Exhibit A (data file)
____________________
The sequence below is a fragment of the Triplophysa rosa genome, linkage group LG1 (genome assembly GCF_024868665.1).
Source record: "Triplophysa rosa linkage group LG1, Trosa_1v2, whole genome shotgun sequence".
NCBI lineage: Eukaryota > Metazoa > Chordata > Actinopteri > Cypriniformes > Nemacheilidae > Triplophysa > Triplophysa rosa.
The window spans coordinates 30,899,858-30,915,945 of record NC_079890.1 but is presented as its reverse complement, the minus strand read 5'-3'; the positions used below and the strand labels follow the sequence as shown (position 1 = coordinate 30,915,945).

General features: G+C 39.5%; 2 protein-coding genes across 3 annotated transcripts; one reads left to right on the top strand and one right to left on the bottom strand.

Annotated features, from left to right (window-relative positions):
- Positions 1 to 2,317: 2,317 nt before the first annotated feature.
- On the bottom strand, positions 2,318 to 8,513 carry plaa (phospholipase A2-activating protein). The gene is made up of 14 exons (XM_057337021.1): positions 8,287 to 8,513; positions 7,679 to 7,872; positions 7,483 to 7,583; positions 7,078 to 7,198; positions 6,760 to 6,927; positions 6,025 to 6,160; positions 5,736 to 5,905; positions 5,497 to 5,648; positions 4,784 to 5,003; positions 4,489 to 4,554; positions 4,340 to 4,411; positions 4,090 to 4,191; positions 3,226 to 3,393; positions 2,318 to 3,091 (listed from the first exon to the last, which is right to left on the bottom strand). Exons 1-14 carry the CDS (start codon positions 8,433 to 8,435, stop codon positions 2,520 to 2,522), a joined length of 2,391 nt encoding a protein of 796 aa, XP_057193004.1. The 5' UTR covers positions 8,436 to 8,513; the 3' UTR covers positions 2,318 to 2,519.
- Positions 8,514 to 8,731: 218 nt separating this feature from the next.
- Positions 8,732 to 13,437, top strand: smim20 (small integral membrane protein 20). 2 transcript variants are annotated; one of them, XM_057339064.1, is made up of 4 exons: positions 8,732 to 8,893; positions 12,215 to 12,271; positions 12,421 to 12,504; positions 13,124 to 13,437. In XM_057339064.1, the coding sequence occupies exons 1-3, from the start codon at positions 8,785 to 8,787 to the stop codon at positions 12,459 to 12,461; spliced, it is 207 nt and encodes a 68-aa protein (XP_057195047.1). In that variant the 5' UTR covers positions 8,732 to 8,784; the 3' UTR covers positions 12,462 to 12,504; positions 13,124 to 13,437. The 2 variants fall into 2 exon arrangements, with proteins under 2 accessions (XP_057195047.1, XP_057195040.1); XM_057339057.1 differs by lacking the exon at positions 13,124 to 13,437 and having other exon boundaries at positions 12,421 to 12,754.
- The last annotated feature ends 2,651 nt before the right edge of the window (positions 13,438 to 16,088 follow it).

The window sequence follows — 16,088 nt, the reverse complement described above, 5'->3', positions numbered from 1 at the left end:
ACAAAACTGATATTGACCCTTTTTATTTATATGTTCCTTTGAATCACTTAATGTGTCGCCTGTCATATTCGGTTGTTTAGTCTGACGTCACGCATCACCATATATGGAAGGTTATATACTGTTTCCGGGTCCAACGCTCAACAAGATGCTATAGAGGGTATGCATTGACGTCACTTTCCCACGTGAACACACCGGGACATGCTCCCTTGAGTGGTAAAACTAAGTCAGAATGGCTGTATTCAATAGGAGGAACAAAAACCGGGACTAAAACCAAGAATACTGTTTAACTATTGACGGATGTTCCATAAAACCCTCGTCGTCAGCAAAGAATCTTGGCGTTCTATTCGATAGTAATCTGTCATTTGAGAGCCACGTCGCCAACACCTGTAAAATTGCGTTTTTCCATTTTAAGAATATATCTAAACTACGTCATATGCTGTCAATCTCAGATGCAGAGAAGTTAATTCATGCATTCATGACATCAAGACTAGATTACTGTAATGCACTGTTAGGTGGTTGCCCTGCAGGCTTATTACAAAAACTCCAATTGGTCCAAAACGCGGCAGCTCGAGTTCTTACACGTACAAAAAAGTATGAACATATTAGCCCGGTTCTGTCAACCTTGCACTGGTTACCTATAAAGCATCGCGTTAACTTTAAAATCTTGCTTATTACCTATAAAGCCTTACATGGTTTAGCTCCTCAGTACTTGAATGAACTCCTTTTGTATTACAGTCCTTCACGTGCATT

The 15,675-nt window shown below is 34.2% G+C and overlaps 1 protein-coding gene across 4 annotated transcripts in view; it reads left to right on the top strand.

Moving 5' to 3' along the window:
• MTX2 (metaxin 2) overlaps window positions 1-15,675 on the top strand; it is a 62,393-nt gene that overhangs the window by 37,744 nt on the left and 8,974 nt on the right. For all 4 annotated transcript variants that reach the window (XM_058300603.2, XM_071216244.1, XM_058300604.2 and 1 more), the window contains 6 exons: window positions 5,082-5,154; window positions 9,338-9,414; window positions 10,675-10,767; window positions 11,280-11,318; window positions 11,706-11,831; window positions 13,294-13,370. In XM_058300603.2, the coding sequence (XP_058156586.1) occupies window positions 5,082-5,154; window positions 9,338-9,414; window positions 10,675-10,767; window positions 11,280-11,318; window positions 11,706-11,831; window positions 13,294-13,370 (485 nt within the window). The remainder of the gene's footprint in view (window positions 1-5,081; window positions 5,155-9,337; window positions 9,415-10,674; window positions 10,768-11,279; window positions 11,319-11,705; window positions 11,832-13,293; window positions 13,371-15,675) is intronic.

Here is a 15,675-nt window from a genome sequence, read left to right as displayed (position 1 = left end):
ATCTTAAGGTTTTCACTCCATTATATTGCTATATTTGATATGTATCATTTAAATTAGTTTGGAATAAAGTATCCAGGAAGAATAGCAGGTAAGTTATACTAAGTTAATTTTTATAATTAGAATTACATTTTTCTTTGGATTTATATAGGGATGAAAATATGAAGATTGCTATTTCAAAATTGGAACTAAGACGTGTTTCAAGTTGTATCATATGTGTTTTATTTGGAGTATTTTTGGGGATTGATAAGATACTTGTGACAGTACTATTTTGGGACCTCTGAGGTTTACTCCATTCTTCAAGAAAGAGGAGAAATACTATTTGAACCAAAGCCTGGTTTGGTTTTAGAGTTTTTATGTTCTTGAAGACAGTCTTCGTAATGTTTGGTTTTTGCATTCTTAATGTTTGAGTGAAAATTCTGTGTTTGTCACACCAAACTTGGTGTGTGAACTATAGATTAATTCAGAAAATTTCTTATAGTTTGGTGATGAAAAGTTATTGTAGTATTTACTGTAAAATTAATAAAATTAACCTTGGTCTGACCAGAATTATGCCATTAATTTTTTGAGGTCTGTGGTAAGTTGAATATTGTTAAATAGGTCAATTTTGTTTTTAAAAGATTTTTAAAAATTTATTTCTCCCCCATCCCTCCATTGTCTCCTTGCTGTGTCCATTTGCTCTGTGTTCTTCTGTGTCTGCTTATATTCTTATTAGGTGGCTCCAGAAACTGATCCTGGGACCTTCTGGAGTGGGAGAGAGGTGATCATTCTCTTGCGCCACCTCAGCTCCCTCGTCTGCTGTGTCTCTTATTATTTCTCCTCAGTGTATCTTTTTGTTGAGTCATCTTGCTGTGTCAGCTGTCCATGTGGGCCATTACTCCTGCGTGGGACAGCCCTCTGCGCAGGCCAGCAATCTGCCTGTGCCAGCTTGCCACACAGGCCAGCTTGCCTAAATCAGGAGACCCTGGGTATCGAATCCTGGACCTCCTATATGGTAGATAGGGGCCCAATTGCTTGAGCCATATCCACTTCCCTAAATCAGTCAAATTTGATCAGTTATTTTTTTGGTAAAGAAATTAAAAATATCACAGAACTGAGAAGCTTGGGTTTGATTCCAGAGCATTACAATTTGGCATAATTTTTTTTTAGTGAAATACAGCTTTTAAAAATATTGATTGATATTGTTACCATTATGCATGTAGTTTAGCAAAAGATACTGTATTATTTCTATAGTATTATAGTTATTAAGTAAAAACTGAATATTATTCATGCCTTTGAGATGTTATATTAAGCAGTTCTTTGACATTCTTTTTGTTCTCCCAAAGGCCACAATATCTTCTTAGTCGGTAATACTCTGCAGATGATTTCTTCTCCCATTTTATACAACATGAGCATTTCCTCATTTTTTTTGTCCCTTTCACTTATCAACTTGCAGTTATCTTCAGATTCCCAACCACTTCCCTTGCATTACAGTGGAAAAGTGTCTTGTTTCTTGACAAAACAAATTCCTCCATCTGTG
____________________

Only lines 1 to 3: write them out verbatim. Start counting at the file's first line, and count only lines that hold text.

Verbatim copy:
The sequence below is a fragment of the Triplophysa rosa genome, linkage group LG1 (genome assembly GCF_024868665.1).
Source record: "Triplophysa rosa linkage group LG1, Trosa_1v2, whole genome shotgun sequence".
NCBI lineage: Eukaryota > Metazoa > Chordata > Actinopteri > Cypriniformes > Nemacheilidae > Triplophysa > Triplophysa rosa.